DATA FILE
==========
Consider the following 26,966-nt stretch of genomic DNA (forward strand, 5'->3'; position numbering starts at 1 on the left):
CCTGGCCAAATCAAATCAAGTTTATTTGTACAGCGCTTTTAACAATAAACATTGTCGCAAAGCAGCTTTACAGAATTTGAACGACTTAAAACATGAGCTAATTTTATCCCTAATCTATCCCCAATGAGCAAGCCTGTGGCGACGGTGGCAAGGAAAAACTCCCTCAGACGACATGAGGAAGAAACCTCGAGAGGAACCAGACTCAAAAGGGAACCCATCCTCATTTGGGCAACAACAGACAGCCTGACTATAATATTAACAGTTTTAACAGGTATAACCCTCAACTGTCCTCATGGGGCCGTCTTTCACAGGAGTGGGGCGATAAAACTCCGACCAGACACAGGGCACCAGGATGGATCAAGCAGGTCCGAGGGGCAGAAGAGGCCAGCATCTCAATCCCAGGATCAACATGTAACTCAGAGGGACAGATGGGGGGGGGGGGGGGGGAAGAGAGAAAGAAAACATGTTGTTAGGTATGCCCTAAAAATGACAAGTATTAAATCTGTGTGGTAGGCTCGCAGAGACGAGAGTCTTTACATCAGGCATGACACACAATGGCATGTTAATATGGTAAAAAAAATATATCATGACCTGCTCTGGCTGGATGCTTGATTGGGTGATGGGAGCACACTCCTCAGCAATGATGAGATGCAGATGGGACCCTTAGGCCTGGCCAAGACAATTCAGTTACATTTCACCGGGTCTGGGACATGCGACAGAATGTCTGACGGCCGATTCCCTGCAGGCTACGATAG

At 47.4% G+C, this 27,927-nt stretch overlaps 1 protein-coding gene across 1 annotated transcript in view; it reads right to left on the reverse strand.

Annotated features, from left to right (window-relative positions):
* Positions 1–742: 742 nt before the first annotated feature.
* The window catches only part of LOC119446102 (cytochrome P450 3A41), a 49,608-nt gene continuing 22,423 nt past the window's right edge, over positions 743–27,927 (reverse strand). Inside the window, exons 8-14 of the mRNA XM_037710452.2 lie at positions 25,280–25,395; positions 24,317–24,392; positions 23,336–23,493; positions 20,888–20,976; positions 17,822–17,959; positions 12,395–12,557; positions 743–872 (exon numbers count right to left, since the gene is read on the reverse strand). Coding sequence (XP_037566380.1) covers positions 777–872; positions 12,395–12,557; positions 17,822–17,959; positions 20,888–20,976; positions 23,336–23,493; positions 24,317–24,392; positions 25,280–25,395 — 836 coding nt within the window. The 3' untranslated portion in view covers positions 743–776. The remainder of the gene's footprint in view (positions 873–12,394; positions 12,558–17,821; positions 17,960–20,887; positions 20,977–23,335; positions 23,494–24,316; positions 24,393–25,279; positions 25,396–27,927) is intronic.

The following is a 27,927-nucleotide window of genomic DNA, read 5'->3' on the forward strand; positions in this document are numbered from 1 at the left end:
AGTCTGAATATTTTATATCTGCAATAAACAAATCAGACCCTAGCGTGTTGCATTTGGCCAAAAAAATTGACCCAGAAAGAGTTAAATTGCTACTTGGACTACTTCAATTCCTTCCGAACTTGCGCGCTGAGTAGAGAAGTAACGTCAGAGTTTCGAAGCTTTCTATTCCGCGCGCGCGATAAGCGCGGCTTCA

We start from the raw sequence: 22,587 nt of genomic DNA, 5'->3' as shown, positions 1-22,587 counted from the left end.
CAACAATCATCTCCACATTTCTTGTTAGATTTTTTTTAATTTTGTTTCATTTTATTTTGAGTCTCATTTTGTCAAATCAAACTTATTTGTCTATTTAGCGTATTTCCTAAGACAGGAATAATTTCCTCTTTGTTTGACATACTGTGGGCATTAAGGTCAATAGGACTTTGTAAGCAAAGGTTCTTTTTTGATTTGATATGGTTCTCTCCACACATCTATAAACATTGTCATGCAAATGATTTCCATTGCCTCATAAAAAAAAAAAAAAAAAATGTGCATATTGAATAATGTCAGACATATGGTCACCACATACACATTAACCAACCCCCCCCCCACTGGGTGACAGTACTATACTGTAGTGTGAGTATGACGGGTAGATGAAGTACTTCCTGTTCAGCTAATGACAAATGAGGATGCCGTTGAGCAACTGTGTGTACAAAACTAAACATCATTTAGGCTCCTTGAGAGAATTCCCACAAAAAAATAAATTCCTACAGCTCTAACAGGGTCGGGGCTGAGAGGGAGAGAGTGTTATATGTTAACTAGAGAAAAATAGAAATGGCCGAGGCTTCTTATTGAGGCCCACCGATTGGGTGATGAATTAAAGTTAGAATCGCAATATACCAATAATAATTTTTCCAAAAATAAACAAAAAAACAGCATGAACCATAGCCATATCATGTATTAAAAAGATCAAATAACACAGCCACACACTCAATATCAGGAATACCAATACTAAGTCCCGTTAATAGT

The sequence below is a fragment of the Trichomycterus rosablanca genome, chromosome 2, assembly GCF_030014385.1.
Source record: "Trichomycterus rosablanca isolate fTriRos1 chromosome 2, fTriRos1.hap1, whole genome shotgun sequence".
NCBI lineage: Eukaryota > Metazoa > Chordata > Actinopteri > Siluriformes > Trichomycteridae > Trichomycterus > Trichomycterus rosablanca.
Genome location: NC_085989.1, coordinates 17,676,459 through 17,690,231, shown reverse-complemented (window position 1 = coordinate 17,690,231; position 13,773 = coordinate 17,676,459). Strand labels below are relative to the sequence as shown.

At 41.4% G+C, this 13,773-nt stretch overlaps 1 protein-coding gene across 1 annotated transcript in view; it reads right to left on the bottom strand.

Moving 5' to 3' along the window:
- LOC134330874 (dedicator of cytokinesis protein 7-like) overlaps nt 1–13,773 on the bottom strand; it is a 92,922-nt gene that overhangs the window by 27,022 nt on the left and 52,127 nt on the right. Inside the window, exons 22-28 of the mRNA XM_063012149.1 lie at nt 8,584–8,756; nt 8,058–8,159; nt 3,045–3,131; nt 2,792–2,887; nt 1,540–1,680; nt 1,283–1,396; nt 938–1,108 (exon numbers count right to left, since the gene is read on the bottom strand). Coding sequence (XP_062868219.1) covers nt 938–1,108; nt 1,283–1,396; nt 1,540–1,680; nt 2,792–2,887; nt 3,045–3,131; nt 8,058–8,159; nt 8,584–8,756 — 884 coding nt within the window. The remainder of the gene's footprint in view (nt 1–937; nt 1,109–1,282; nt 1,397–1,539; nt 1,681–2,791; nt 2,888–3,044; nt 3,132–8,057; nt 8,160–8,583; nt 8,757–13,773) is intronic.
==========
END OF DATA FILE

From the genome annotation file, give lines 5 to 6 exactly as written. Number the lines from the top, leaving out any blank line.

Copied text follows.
* Positions 1–742: 742 nt before the first annotated feature.
* The window catches only part of LOC119446102 (cytochrome P450 3A41), a 49,608-nt gene continuing 22,423 nt past the window's right edge, over positions 743–27,927 (reverse strand). Inside the window, exons 8-14 of the mRNA XM_037710452.2 lie at positions 25,280–25,395; positions 24,317–24,392; positions 23,336–23,493; positions 20,888–20,976; positions 17,822–17,959; positions 12,395–12,557; positions 743–872 (exon numbers count right to left, since the gene is read on the reverse strand). Coding sequence (XP_037566380.1) covers positions 777–872; positions 12,395–12,557; positions 17,822–17,959; positions 20,888–20,976; positions 23,336–23,493; positions 24,317–24,392; positions 25,280–25,395 — 836 coding nt within the window. The 3' untranslated portion in view covers positions 743–776. The remainder of the gene's footprint in view (positions 873–12,394; positions 12,558–17,821; positions 17,960–20,887; positions 20,977–23,335; positions 23,494–24,316; positions 24,393–25,279; positions 25,396–27,927) is intronic.